"It's hard to feel much sympathy. The Republican establishment's 2008 embrace of Palin set an irresponsibly low bar. Coincidence or not, a batch of nonsense-spewing, hard-right candidates quickly followed, often to disastrous effect."

Daley may seem to be belaboring the obvious, but the deeply toxic effect that this narcissistic, power abusing kook and liar (who now threatens to take on Alaska Senator Lisa Murkowski out of sheer spite) has had on the GOP still is not fully appreciated, and only barely so by historians as well as Republicans who mourn the destruction of the GOP Big Tent and the party's descent into pooch screwing.

Nor is McCain's decision to invite Palin to join the ticket after spending less than two hours with her (his man in charge of vetting veep nominees never even met her face to face) properly understood to be the most irresponsible decision in the history of presidential campaigns.

While it's easy to blame Palin for the state of the party, at first glance that state is a mixed bag.

Republicans are rich in statehouses and state legislatures (and generally did well in the November off-off-year elections), firmly in control of the House and pretty much in control of the Senate. But the party is poor where it matters most. It is no closer to recapturing the White House than in 2012 and now arguably even further from that goal. As considerable as the party's legislative and congressional successes have been, they have had much to do with gerrymandering and it is the big dance that counts the most. In that respect, the party's record is awful because voters have elected Democrats in four of the last five presidential elections, not including the one thrown by the Supreme Court, prevailing by a 2-to-1 electoral vote margin (1,446 to 706).

Palin is not the only reason for the Republican Party's dysfunction, but her toxic lip lock is evident in the hapless 2016 presidential campaign.

Taking into account the unelectability of frontrunners Donald Trump and Ted Cruz, as well as the rest of the still overcrowded field, no party has been in a weaker position 10 months from a presidential election in the modern era. (And please don't ask me what the modern era is; it just has a nice ring to it.)

Sure, the field will narrow and there will be considerable sorting out. But it is the fat cats willing to bet buckets of money on their horse thanks to the largesse of Citizens United who are keeping so many unqualified people in the race. Some 55 percent of the party's registered voters tell pollsters they support candidates who have zero experience in public service but still would entrust them with running the government, maintaining America's place in the world . . . oh, and carrying around the "nucular" football.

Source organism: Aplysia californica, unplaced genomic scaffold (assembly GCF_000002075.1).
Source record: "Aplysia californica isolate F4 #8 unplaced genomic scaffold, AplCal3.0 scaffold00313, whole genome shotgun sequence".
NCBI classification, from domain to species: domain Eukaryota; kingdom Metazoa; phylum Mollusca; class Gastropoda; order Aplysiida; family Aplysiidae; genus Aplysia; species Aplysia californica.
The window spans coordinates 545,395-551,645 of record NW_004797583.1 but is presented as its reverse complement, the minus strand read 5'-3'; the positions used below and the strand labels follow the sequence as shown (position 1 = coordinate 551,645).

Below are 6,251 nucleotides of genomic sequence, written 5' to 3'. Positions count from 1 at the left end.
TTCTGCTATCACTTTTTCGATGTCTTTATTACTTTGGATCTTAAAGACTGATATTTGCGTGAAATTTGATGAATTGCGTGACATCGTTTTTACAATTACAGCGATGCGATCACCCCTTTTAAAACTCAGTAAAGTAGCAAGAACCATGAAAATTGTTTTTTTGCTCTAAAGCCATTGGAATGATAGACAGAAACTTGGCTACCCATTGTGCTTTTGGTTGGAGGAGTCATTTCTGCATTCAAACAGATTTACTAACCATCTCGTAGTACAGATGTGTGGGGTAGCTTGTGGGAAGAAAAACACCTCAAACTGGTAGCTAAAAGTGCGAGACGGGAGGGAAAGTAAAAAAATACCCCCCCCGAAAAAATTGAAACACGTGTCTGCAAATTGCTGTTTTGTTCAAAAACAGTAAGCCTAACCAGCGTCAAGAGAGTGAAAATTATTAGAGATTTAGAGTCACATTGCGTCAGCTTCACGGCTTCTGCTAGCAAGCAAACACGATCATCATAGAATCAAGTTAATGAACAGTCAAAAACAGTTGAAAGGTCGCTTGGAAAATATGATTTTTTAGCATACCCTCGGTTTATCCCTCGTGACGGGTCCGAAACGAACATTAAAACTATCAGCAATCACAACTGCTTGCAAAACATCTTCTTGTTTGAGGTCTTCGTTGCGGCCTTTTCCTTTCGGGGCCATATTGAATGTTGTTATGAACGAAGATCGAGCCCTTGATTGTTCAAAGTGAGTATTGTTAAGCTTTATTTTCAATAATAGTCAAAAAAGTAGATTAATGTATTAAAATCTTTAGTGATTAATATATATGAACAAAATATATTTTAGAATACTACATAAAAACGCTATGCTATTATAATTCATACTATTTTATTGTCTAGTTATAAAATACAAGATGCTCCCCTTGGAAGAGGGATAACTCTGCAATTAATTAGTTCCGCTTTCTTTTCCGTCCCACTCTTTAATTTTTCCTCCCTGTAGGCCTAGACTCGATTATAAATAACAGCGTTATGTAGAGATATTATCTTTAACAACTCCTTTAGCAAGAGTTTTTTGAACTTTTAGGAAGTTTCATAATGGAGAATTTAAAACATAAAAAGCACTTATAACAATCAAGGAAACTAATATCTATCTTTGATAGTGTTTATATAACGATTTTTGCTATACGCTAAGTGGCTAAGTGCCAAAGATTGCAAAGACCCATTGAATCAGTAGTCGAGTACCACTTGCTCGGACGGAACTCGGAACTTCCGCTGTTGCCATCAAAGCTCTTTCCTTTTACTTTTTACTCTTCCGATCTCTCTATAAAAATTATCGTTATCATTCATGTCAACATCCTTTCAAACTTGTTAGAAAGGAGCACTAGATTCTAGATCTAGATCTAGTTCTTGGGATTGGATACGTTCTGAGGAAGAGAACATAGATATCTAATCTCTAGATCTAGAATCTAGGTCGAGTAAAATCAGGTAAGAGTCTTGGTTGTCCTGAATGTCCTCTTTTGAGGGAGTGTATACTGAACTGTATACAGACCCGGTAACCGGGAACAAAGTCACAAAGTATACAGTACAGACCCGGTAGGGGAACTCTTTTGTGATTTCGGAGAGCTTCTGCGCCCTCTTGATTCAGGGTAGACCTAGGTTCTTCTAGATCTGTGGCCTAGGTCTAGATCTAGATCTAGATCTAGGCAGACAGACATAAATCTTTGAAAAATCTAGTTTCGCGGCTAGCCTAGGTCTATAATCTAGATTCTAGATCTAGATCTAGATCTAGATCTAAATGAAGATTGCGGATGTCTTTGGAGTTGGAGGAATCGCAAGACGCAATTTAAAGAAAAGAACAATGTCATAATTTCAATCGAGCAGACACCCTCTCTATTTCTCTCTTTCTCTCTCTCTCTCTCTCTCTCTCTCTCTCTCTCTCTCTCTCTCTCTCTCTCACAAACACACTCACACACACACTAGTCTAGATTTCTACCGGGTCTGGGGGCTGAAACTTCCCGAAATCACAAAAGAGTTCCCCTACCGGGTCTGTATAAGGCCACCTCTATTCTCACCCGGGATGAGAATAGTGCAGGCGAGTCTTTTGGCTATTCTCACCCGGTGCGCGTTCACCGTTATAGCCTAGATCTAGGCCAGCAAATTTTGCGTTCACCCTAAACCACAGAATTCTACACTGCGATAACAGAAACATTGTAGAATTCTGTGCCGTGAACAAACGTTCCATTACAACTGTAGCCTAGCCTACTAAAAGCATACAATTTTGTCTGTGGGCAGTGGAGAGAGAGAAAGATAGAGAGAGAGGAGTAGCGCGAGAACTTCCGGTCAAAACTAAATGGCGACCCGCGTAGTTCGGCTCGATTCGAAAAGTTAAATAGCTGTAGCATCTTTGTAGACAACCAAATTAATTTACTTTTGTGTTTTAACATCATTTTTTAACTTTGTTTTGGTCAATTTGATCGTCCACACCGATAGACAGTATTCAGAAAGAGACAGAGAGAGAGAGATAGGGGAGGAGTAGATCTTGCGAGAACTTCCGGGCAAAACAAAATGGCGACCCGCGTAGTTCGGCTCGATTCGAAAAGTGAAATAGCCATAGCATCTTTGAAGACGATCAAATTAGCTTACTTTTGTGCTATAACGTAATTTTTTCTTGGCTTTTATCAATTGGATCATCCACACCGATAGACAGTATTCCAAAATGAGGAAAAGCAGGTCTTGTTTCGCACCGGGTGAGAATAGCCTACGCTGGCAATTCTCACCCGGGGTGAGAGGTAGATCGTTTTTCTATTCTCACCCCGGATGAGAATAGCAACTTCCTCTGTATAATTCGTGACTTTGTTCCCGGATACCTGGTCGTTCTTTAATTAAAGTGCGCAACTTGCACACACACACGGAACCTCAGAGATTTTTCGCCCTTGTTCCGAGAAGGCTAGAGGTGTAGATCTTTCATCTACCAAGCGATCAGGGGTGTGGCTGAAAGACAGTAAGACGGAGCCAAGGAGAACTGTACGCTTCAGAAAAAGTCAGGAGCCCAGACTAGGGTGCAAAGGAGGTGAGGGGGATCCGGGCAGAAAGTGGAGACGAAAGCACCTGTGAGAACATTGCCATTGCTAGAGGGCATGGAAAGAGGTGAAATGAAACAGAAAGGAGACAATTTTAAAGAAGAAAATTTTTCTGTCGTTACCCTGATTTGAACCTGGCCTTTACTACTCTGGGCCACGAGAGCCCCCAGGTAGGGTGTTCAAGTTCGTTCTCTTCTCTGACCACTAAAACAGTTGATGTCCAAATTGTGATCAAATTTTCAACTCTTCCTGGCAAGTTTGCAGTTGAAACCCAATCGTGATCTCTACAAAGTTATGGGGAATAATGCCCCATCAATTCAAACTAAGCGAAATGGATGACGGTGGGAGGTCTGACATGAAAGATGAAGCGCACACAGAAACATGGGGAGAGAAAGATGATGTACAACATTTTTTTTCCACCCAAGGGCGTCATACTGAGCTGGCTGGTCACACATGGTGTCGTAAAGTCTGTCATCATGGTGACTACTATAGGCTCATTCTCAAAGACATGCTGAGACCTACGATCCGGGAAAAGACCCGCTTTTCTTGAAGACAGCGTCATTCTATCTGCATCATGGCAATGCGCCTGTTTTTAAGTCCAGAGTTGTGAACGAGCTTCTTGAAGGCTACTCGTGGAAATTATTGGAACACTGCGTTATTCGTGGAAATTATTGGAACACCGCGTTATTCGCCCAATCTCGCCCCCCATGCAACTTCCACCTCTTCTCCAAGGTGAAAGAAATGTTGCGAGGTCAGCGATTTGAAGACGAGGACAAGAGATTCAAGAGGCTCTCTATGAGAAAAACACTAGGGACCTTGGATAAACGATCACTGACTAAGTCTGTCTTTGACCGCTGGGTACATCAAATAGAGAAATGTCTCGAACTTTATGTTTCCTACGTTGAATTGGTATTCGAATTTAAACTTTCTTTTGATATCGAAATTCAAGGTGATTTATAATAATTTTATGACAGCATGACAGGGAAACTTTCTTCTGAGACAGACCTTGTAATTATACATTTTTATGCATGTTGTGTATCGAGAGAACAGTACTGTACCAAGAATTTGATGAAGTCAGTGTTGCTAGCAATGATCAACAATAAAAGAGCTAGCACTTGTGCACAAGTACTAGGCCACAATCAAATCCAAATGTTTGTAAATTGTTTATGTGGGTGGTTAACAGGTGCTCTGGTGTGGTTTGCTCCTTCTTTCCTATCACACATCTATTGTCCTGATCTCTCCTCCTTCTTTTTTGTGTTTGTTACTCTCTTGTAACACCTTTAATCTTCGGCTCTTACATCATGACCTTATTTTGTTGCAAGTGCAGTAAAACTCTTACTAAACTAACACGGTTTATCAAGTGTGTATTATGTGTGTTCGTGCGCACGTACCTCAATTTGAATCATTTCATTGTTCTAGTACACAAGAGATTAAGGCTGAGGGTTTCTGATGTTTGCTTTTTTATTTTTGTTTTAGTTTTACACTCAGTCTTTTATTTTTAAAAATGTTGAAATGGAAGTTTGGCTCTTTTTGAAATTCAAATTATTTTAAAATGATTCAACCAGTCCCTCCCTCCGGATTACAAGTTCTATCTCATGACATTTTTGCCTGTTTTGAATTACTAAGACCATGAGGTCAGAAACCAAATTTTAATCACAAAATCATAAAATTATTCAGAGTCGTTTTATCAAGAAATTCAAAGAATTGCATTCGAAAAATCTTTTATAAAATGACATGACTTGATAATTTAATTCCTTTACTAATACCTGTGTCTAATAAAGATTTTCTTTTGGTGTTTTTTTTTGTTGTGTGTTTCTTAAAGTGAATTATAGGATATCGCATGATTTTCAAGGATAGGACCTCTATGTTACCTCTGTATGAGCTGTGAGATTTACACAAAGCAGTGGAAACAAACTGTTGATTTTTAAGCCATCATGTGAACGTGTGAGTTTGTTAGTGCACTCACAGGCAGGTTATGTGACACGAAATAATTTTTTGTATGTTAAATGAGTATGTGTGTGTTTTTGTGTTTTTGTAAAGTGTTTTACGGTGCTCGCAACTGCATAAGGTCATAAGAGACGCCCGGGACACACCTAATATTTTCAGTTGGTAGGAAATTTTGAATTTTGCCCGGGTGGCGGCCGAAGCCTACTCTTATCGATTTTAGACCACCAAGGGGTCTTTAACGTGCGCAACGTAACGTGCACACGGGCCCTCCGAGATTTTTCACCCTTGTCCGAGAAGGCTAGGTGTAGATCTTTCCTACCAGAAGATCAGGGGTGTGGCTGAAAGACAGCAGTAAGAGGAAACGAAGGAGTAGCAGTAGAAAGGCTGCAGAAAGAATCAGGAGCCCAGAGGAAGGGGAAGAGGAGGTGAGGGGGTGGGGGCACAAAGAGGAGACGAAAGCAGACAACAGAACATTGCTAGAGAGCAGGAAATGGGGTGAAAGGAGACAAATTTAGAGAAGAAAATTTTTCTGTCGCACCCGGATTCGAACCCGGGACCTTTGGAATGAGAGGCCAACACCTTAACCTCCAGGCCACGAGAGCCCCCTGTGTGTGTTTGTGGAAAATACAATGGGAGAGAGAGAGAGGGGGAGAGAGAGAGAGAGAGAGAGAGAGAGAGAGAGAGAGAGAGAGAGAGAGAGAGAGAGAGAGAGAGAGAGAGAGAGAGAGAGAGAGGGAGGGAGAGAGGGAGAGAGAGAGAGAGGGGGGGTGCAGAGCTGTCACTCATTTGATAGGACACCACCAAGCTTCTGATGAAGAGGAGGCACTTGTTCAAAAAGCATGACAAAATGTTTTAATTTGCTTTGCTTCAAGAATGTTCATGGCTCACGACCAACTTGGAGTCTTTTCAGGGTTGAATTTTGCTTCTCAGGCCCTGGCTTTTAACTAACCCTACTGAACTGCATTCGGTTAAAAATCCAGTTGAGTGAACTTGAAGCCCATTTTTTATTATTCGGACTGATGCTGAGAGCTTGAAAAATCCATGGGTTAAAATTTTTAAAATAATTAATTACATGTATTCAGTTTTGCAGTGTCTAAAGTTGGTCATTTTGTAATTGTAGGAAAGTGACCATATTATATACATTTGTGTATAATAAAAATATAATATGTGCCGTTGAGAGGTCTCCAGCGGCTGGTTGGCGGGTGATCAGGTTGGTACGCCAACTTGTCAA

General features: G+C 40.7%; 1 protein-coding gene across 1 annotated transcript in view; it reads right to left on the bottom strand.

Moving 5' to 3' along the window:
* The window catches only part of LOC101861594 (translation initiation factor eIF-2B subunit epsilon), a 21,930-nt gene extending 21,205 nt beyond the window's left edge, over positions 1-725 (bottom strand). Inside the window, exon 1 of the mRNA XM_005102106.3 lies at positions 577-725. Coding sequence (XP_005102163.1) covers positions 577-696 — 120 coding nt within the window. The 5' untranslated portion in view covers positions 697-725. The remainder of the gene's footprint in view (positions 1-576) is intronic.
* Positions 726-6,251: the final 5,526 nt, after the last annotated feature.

So a bit more than half of the Republican electorate insists that it doesn’t want a Jeb Bush or Marco Rubio, the only people who could conceivably challenge Hillary Clinton, and if Donald Trump and Ted Cruz continue to lead the pack, there will be an irreconcilable split between the party's donor class and the pitchfork brigade going into -- and after -- what party éminence grise Karl Rove concedes is likely to be the first brokered national nominating convention since 1948.

The consequences are these:

* A Trump or Cruz is denied the nomination. The establishment nominee faces an overwhelming Democratic edge and a spoilsport third party bid by a renegade candidate that spells a rout of Goldwater-like proportions.

* Trump or Cruz back into the nomination. The renegade nominee faces an overwhelming Democratic edge and a rout of Goldwater-like proportions as establishment Republicans stay home or cross over to the Democratic column.

Put yourself in the position of a long suffering establishment Republican factotum.

You've paid your dues and worked mighty hard to erase the nightmarish memory of Election Night 2012 when Rove melted down before millions of viewers on Fox News over his disbelief that Barack Obama had carried Ohio despite that call by his own network. And as the long night wore on, it became obvious that you and your pals had deluded themselves into believing that Mitt Romney was going to kick the president's Kenyan ass.